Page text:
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PSA #2: Biking and sculpture tour

September 30th, 2009 · 2 Comments

Oh, what the heck, while I’m at it … here’s another fun very-Vancouver thing to do on Sunday, before going to the view-corridor debate on Monday. See notice below.

The only thing this tour is missing by the way is a swing by the new public art at the 25th Avenue Canada Line station. Has everyone seen it? About two dozen miniature Volkswagens, spray-painted silver, stacked in glass boxes, just outside the station. Too bad about the police tape or whatever it is around it, which kind of detracts from the look.

I like the witty message that I think it conveys — put your car in a glass box, you won’t need it with public transit. Or am I being too literal/reductionist?

The BIKEnnale Combines Cycling with Cultural Experience
Thousands expected for Sunday, Oct. 4 bike / sculpture tour

Vancouver, BC (Sept. 25, 2009) – The Vancouver Biennale in partnership with MEC Great Rides invite you to participate in the BIKEnnale, a combination bike ride and cultural experience that will take place on Sunday, October 4, 2009 from 10:00 AM – 5:00 PM.

The BIKEnnale cycle tour will take riders to select sculpture installations throughout Vancouver on a route that goes seaside from Vanier Park through the West End along English Bay, Stanley Park and Coal Harbour, with an extended route to VanDusen Gardens and Queen Elizabeth Park.  Riders can do the short 13-km or long 36-km routes at their own pace. Musical performances will happen at Vanier Park, Morton Park and Cardero Park locations, and free bike mechanics, water and refreshments will be located at key points along the ride to ensure everyone’s comfort and safety. Riders will finish the BIKEnnale at the Museum of Vancouver in Vanier Park, where there will be live music, a vegetarian BBQ and other refreshments from 3:00 – 5:00 PM.

“The BIKEnnale is a terrific way for people to experience this first phase of the Vancouver Biennale,” says Roberta Kremer, Vancouver Biennale Director of Public Programs. “The whole point is to merge our love of outdoor recreation with public art situated in some of the most beautiful yet unexpected places in the city. Weather permitting, we expect to see well over 2,500 people join us for a truly great ride.”

Riders can pre-register online at for a cost of $15 per adult. Children 16 or under ride free.

Riders can also register in person on October 4th anytime between 10:00 AM and 12:30 PM at Vanier Park just outside the Museum of Vancouver (1100 Chestnut St.) for a cost of $20 per adult.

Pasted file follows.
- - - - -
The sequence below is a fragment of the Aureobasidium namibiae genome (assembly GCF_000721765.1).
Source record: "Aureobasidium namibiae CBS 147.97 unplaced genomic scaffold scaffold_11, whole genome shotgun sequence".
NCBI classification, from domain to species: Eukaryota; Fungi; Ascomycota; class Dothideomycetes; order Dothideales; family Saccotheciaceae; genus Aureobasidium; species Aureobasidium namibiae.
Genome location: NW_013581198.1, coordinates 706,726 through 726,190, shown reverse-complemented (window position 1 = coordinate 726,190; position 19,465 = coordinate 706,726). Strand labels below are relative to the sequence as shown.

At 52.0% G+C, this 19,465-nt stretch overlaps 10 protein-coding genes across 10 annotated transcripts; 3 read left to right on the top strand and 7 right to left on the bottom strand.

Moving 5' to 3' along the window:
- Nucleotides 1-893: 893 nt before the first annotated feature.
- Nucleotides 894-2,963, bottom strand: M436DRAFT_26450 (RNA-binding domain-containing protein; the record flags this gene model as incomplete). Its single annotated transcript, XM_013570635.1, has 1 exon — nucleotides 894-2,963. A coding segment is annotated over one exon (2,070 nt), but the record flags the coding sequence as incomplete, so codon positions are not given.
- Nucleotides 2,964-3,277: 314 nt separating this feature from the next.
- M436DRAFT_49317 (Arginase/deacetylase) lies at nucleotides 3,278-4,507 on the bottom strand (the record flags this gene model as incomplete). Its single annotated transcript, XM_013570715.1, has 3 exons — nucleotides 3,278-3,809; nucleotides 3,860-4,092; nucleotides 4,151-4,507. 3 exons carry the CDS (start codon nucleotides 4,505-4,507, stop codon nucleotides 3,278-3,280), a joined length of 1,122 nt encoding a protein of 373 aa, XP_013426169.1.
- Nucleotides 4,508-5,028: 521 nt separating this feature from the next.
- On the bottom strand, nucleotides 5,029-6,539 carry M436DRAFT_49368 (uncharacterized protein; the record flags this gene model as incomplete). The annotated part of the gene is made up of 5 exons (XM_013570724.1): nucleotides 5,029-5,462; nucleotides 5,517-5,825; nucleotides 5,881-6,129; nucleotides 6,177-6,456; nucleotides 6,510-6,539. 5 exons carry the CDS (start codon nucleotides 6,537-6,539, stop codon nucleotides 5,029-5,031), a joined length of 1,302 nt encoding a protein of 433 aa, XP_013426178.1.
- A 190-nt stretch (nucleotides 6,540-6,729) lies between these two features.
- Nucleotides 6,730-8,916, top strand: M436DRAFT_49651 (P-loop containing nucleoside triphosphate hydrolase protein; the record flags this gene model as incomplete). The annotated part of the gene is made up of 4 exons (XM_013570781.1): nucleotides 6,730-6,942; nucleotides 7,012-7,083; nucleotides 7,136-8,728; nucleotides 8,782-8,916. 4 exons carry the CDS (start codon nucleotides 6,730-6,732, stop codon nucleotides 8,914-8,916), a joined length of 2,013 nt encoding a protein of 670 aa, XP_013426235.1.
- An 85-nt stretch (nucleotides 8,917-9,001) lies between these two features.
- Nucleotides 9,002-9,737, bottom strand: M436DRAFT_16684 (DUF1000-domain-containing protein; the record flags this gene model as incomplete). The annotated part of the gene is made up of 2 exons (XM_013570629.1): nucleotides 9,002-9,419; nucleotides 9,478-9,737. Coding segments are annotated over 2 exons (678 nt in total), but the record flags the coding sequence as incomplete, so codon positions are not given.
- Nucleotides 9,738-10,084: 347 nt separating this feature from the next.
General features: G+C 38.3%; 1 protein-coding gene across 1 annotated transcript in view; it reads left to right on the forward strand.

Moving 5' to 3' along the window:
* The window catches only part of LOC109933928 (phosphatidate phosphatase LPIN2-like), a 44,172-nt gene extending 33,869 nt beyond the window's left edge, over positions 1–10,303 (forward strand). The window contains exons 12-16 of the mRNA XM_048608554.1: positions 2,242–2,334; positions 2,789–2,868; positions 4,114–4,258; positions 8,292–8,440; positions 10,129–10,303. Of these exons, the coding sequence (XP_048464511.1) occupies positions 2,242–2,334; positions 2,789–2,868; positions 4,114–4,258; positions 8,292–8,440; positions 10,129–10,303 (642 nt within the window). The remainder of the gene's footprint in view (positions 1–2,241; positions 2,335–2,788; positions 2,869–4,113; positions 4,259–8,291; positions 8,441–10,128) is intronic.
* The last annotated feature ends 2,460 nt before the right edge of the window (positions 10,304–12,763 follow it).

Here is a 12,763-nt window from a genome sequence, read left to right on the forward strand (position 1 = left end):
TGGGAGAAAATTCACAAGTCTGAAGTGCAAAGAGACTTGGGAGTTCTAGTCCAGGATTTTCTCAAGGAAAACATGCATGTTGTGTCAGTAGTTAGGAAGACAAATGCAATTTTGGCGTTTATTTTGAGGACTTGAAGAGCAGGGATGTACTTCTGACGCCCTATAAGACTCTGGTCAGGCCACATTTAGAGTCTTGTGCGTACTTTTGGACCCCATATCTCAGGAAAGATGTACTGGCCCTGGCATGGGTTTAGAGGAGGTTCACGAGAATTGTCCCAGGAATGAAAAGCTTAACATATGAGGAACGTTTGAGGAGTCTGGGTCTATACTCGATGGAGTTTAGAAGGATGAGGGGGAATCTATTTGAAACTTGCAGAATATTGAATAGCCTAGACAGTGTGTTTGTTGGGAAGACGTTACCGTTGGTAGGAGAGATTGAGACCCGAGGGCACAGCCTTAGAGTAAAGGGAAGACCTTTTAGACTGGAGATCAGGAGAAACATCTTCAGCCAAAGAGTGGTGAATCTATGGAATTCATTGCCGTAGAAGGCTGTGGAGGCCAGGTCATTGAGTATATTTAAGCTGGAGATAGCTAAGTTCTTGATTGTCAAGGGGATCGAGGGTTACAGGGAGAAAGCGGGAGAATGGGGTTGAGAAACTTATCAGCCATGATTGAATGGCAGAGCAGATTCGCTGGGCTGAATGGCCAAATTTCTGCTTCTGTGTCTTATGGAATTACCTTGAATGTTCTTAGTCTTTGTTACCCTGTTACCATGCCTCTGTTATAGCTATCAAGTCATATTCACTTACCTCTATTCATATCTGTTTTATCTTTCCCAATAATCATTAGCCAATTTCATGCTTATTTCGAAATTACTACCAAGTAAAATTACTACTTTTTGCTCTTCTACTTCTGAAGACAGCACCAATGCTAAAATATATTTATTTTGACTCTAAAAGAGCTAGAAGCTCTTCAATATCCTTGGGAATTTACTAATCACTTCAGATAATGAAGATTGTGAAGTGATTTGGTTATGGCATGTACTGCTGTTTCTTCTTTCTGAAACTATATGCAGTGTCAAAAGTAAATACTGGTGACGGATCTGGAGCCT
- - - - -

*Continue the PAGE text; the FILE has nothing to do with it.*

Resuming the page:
The Vancouver Biennale is a registered non-profit organization that brings sculptures, new media and performance works by celebrated and emerging international artists to Vancouver and surrounding area parks, beaches and urban plazas, transforming our city into an open-air museum. Pursuing the theme in-transit-ion, the exhibition will further situate art along bike routes, on buses, at the Vancouver International Airport and at new Canada Line rapid transit stations. The exhibition promises a diverse mix of interesting and important works of art, from the spectacular to the curious, to the thought provoking and playful, for the entire community to enjoy, completely free of charge, day and evening throughout the seasons. For more information, visit

MEC Great Rides is a project of the Vancouver Area Cycling Coalition (VACC). The VACC is a volunteer-run non-profit society whose members work to improve conditions for cycling in the Lower Mainland. We work to change the circumstances that discourage bicycle use: inadequate cycling facilities, and lack of education for both cyclists and motorists. We do this by working with municipal, provincial, and federal politicians and government staff, and by offering advocacy support and education to groups and individuals in the Lower Mainland. For more information, visit and

Vancouver Biennale
Roberta Kremer
P: 604.682.1289

VACC / MEC Great Rides
Jonathon Reynolds
P: 778.866.5135

Categories: Uncategorized

  • Bill Lee

    Pay for a cycle ride! Vancouverians don’t do that. This MEC set of suburban rides isn’t doing that well.
    Cycle the Blossoms had some fall off this year when they started a fee.

    At least people will get about, not paying, but realizing what is and isn’t art.

    Then there is the olympics cultural detrius.

  • Bill Lee

    And on Sunday real art, some made before your eyes at the Main Street region of studios, stores and other people desperate to get a sale.
    The big party at the Industrial Design place on the False Creek Flat has been cancelled by the City.
    But the show goes on for 2 day 03 and 04 October. See interactive web page or download the PDF map rather than the interactive map. (3 pages, 688 Kb, colour coded)

    Some are actually Emily Carr College of Art graduates and it shows.
    Sunny weather both days and lots of entertainment promised and odd restaurants along the strips.

    Besides the famous artist Jane Scott (mother of obscure rocker Bryan Adams) has another enormous mural on the side of Hesp automotive repairs at 67 Mahon Avenue, North Vancouver ( Fortes and Esplanade, just north of the Waterfront Park) So important was the unveiling that even a Gordon Campbell was there.

    Then there is the series of sponsored street murals under the guidance of Strathcona Artist Richard Tetreault to be unveiled this week. As part of Britannia High School’s 100th, students were the workers on wall murals at Commercial and 2nd (Fratelli Bakery), Clark and Adanac, Russian Hall at Campbell and Keefer.
    On 03 October, cyclist Gregor Robertson lead a cycle tour of the four murals.

    Thumbnails and maps at

    So who needs the Biennale ?